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I just started learning about the digital certificates, its architecture and how it works internally. What will happen if someone sends me a genuine certificate for authentication which does not really belong to him?

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    Then they won't be able to prove they know the private key and authentication will fail. – AndrolGenhald Dec 14 '18 at 14:12
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    What do you mean "does not really belong to him?" What does that mean to you? What is the certificate being used for? You have kind of asked, "what if someone hands me a key to a house they do not own?" – schroeder Dec 14 '18 at 14:19
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    Can you be more specific? What do you expect to happen? Do you have an example? – Sjoerd Dec 14 '18 at 14:21
  • I thought the question was reasonably clear. Do the provided answers help? – trognanders Dec 15 '18 at 9:25
  • yes, I got what i expected. – Saleem Abbas Dec 15 '18 at 16:09
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What will happen if someone sends me a genuine certificate for authentication which does not really belong to him?

A certificate is really just a public key that someone stamped with their approval. With that in mind, the special properties of public/private key pairs (e.g., each can uniquely decode what the other encoded) are used to prove "belonging."

That certificate "belongs to" the person who owns the matching private key. When used for authentication, a certificate is used to decode something that was encoded with the matching private key, thus proving that the connection is in the hands of the person the certificate "belongs to"; because nobody else has the private key required.

That's why certificates (public keys) can be public - if someone hands you a certificate they don't own, then they can't "back it up" with private key-generated proof, and the authentication will fail.

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If someone sends you a certificate that they do not own and you encrypt a message using it, they simply will not be able to decrypt that message without having the private key associated with the certificate.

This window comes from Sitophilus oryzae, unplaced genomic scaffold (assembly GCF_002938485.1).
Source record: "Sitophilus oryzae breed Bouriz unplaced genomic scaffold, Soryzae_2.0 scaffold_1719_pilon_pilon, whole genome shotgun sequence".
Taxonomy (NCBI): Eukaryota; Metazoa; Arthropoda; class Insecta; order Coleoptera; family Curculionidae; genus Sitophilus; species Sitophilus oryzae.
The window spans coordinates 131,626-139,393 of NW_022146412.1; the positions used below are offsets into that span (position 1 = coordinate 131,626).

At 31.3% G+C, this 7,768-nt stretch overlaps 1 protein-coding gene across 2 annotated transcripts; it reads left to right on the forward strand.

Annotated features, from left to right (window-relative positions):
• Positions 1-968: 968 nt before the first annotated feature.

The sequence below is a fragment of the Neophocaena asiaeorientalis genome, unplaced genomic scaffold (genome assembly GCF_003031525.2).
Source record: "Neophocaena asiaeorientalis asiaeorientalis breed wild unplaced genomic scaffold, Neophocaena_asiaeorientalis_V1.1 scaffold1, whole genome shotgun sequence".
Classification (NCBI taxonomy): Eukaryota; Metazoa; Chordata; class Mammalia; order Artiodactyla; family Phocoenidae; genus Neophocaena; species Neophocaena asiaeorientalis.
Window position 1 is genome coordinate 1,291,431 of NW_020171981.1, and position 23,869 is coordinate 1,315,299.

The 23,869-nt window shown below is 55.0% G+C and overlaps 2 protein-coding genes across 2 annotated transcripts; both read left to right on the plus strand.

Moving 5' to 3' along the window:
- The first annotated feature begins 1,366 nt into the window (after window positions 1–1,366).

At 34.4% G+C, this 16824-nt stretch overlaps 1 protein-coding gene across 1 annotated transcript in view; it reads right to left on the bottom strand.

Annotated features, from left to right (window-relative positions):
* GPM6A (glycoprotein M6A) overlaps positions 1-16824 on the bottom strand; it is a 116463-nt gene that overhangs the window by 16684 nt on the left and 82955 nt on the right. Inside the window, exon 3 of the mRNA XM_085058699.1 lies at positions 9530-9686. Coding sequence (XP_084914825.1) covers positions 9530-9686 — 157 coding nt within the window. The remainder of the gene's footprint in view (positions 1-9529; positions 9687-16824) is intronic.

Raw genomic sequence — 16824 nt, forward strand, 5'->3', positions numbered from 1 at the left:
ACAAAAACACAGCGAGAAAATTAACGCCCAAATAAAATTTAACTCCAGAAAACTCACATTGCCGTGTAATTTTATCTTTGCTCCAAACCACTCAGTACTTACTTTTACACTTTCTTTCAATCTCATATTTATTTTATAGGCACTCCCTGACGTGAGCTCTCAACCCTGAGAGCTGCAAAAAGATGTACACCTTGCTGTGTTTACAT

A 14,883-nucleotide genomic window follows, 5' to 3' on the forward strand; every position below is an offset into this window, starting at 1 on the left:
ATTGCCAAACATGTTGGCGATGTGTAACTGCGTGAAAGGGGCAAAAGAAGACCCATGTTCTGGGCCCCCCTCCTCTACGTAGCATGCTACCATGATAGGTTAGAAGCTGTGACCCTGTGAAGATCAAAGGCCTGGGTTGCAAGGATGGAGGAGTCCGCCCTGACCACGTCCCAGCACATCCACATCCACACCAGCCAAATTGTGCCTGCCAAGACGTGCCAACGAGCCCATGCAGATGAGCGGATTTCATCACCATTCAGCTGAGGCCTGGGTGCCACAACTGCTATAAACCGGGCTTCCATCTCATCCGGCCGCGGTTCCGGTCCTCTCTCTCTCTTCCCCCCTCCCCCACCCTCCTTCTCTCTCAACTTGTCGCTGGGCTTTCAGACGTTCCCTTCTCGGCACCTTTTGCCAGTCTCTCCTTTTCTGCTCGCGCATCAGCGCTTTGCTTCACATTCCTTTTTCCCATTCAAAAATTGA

In the context of HTTPS/TLS the client authenticates the host by sending them something only they know (usually random) encrypted with the certificate public key and the host must prove that they have the private key by decrypting that something. The something is frequently a key to be used with a symmetric encryption algorithm such as AES. (Exact details here depend on ciphersuite used)

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A certificate is basically just something that tells you something like:

The following public key belongs to example.com, and it's been verified by SEA (Some Example Authority)

Public key: 348abb1c...

SEA's signature on this document: 72ff541c...

Certificates are public, they are not meant to be secret. Now, what happens if a different malicious website gave you that certificate, pretending to be example.com? You would encrypt your data with that public key (belonging to example.com), and send the encrypted data to the malicious website. But the malicious website can't decrypt it, because they would need the private key for that, and only example.com has it.

The attacker could put their own public key in the certificate, so that they will be able to use their own private key to decrypt the data. But if they change the public key in the certificate, then the signature of the Authority is not valid anymore, so the certificate is not valid (you get warnings in browsers, etc), and you should not accept it.

There are special kinds of certificates though that you should handle with care, and those are the root certificates, or any self-signed certificates. They basically say:

The following public key belongs to example.com, and it's been verified by example.com itself. Just trust it!

Generally, you really shouldn't trust such certificates. However, some certificates like this are automatically trusted by your browser or your operating system, for example. Why? Because you need the public keys of some authorities in order to verify the signatures in the certificates. So the public keys of some authorities are trusted by default by your OS and some of your applications.

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